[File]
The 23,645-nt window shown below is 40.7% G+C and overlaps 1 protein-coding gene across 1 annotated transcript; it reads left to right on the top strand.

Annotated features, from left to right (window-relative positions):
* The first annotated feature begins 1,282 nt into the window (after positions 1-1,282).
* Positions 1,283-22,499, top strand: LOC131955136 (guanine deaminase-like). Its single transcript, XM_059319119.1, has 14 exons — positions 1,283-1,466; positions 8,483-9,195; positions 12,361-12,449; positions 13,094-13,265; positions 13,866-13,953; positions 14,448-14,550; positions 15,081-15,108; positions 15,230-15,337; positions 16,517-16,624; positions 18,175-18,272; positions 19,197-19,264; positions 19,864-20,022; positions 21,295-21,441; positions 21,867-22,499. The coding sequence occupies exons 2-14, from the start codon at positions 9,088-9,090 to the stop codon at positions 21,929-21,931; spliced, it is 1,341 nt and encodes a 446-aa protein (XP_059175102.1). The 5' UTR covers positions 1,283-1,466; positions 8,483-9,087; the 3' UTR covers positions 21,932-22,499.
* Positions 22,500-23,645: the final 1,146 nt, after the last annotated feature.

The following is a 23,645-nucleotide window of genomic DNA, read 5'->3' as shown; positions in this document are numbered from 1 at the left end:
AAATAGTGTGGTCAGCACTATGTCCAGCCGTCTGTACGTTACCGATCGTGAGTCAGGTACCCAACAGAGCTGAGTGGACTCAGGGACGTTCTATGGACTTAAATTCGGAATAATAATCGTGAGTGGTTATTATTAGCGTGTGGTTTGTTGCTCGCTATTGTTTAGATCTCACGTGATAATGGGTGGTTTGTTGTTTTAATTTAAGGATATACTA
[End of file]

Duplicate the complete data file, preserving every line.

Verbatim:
The 23,645-nt window shown below is 40.7% G+C and overlaps 1 protein-coding gene across 1 annotated transcript; it reads left to right on the top strand.

Annotated features, from left to right (window-relative positions):
* The first annotated feature begins 1,282 nt into the window (after positions 1-1,282).
* Positions 1,283-22,499, top strand: LOC131955136 (guanine deaminase-like). Its single transcript, XM_059319119.1, has 14 exons — positions 1,283-1,466; positions 8,483-9,195; positions 12,361-12,449; positions 13,094-13,265; positions 13,866-13,953; positions 14,448-14,550; positions 15,081-15,108; positions 15,230-15,337; positions 16,517-16,624; positions 18,175-18,272; positions 19,197-19,264; positions 19,864-20,022; positions 21,295-21,441; positions 21,867-22,499. The coding sequence occupies exons 2-14, from the start codon at positions 9,088-9,090 to the stop codon at positions 21,929-21,931; spliced, it is 1,341 nt and encodes a 446-aa protein (XP_059175102.1). The 5' UTR covers positions 1,283-1,466; positions 8,483-9,087; the 3' UTR covers positions 21,932-22,499.
* Positions 22,500-23,645: the final 1,146 nt, after the last annotated feature.

The following is a 23,645-nucleotide window of genomic DNA, read 5'->3' as shown; positions in this document are numbered from 1 at the left end:
AAATAGTGTGGTCAGCACTATGTCCAGCCGTCTGTACGTTACCGATCGTGAGTCAGGTACCCAACAGAGCTGAGTGGACTCAGGGACGTTCTATGGACTTAAATTCGGAATAATAATCGTGAGTGGTTATTATTAGCGTGTGGTTTGTTGCTCGCTATTGTTTAGATCTCACGTGATAATGGGTGGTTTGTTGTTTTAATTTAAGGATATACTA